The cancellation of federal funding for a preparedness program “will make us a less resilient and more vulnerable community,” warned the Sunshine Coast Regional District’s (SCRD) emergency program co-ordinator Bill Elsner.
Elsner described the federal government’s cancellation of the joint emergency preparedness program (JEPP) as “devastating,” saying the impact on some local governments could be disastrous.
A cost-sharing initiative, JEPP has allowed local governments to split the bill with Ottawa when purchasing emergency equipment, conducting planning exercises or training their responders.
It was Friday, April 13, when municipal governments across Canada were informed that program would be terminated. Also on the cutting block is funding for Canada’s five heavy urban search and rescue (HUSAR) teams, including one stationed in Vancouver.
“In the event of a large scale disaster, locally, provincially, nationally or internationally, that resource is not going to be available — unless there’s another source of funding for it,” Elsner said.
Federal contributions for JEPP will end in 2013, according to Public Safety Canada.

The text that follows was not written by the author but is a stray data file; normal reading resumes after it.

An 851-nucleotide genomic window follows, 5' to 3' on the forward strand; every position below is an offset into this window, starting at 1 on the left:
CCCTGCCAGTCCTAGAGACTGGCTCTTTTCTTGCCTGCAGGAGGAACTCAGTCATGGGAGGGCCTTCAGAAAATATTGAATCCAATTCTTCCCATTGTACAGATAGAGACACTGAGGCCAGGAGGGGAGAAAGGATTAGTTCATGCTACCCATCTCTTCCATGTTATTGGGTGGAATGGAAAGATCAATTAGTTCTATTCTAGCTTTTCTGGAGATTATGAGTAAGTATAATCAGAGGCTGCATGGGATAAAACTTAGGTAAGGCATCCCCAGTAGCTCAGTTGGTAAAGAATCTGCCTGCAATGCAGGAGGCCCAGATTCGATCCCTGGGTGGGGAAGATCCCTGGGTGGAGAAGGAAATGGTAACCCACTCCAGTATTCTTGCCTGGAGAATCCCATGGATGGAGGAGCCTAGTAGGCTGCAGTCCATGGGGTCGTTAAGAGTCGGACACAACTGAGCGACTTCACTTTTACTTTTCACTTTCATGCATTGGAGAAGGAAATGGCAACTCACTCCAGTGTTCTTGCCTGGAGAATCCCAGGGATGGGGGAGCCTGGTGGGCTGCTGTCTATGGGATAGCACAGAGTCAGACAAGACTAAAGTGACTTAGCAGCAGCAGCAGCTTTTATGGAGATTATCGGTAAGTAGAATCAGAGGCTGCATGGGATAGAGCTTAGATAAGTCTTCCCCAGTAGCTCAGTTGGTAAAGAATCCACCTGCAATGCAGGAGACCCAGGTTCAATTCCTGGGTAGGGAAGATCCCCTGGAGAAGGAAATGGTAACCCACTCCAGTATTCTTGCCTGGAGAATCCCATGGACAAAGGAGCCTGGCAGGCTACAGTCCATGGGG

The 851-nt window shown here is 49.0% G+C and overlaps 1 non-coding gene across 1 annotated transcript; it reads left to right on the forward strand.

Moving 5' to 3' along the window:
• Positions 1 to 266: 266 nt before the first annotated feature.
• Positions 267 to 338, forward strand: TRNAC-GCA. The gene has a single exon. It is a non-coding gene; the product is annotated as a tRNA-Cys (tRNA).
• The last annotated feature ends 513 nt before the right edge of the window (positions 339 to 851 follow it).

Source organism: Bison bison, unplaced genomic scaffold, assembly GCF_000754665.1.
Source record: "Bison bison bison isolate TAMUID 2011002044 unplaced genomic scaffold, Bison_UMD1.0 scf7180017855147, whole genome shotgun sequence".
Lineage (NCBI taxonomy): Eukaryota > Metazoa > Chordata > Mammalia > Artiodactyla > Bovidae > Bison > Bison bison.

Next year, the SCRD will have to make the choice: cut the emergency preparedness program or finance it using other sources, like taxation.
So far, JEPP has helped by paying 50 per cent of the cost for equipment like satellite radios, emergency generators, office equipment and the purchase of a mobile emergency operations vehicle used in search and rescue operations.
Elsner estimated that JEPP had given the Coast $70,000 over the past decade for equipment purchases, training, planning and conducting assessments.
“Next year I won’t be able to apply for anything and there’s no other place to go. There are no other funding formulas available for local government,” he said of the cuts that seemed to occur “without much conversation or debate.”
According to John Weston, West Vancouver - Sun-shine Coast - Sea to Sky MP, the program has been built to capacity. With federal contributions ending next year, he said communities will have time to respond to the cuts.
“There’s not an unexpected pulling out of funds; it’s just that the program won’t be extended,” he said. “No matter where you cut, there’s obviously going to be some virtuous use of the funds that will suffer.”
Weston said that JEPP had cost the federal government $170 million since 1980. The program was designed to build capacity and Weston said it had done just that, making it a worthy target for deficit reduction measures.
“The Sunshine Coast is getting support from Ottawa. The distance is regularly being shrunk and this specific decision shouldn’t be looked at in isolation,” Weston said.